People don't like geeks and this show affirms their feelings.

Comment: Material? (Score 3, Interesting) 302

by readin (#46836257) Attached to: Consumers Not Impressed With 3D Printing
One thing I haven't understood yet from what limited reading I've done on 3D printers (I think I'm a pretty typical consumer in that I have not gone out of my way to learn about them) is what material the printed objects are made of. Can I print a decorative button for my coat? If I can, will it have as much strength as the button I'm replacing? Can I have it printed the same color?

Can I print a coffee mug that I can use? That might be cool - I could put whatever engraving I want on it. But again I'm not sure what material I'm dealing with. Is it waterproof? Is it strong? Is it toxic?

Would I be able to use printed objects as hardware? Are they strong enough to act as screws or screwdrivers?

It might be good for kids. I could replace those missing pieces from various board games. Could I print out new D&D dice?

So far my impression is that you get one material - some sort of resin, and you get one color. I don't think I have that many needs for things made of plastic resin.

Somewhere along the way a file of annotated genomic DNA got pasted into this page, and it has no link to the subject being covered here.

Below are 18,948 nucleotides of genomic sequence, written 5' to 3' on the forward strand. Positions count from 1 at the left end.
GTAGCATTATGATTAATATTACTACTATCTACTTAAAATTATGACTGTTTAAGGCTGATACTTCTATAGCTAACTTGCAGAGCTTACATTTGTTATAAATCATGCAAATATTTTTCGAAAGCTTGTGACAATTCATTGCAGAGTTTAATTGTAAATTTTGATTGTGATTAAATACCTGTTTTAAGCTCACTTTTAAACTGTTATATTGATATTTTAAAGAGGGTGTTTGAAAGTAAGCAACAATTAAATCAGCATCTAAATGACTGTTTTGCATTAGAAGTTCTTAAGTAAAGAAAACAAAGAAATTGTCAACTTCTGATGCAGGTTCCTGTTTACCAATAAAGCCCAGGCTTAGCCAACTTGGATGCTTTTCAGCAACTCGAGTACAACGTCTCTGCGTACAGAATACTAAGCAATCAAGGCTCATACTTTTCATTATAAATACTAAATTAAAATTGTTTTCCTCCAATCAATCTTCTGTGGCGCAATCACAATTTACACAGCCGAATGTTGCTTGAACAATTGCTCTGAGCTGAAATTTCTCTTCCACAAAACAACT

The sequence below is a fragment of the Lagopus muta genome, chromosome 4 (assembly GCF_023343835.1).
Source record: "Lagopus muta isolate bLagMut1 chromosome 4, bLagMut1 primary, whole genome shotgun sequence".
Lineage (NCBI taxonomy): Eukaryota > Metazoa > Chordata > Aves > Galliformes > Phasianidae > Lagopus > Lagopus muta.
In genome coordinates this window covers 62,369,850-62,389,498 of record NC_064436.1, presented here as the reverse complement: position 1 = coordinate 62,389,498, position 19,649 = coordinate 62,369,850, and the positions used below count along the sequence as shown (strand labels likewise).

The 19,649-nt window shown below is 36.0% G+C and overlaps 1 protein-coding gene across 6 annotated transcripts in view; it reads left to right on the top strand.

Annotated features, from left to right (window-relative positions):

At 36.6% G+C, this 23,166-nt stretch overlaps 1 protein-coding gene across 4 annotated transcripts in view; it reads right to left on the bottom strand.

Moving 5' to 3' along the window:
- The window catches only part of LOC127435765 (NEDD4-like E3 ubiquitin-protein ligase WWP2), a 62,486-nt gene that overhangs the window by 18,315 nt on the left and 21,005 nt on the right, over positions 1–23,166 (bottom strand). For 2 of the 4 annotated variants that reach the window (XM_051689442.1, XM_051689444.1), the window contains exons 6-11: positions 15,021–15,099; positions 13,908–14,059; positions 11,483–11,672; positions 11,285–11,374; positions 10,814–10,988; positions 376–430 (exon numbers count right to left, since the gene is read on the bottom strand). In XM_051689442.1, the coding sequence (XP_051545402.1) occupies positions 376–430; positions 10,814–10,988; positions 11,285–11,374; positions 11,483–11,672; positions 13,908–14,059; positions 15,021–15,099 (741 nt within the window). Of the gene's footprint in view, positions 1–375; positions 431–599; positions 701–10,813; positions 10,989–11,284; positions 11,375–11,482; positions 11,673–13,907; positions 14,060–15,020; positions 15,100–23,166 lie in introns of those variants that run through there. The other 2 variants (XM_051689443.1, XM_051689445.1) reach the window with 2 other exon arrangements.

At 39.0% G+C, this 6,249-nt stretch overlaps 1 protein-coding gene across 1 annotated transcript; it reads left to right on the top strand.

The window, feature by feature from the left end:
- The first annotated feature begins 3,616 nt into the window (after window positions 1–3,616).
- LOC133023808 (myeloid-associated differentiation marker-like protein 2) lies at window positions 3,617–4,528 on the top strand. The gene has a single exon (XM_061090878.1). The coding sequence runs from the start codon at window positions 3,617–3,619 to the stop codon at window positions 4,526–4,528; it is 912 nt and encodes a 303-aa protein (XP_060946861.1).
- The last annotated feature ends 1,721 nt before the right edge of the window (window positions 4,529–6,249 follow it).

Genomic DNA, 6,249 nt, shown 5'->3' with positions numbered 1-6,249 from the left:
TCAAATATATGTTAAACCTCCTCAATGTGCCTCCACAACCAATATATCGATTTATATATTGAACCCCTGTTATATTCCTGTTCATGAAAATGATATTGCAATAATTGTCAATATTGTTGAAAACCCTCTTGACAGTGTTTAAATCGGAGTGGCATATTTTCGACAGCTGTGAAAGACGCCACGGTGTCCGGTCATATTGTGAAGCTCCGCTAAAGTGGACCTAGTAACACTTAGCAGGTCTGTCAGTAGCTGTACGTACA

Comment: Re:The problem is celebrity culture (Score 1) 600

by readin (#46824925) Attached to: The US Public's Erratic Acceptance of Science
Where do you get your news from? Celebrity newscasters, celebrity reporters, or newscasters and reporters whose names you don't know and won't remember? Are the latter somehow more reliable?

Or do you travel around from country to country investigating every news story yourself before you believe it?

Do you trust what celebrity physicist Neil DeGrasse Tyson tells you about science or do you read most science papers yourself and spot check by re-running some tests to be sure you get the same data?

We can't all investigate everything ourselves so we have to take someone else's word for it hoping that they've done the research and trusting or not based on what little we know about them.

Now when a politician who can't even understand simple economic laws like Supply and Demand and can't understand how evolution-like processes can produce more efficient economies that are as difficult to muck with as any other naturally evolved ecosystem starts to tell me about science, I don't have a lot of confidence in him. But when someone who almost always makes sense tells me about science I tend to have a little more confidence (and even more if he's an expert in the field).

Either way, I'm basing my confidence largely on the person's reputation (i.e. what I know about him as a celebrity).

Air pollution is really making us pay through the nose.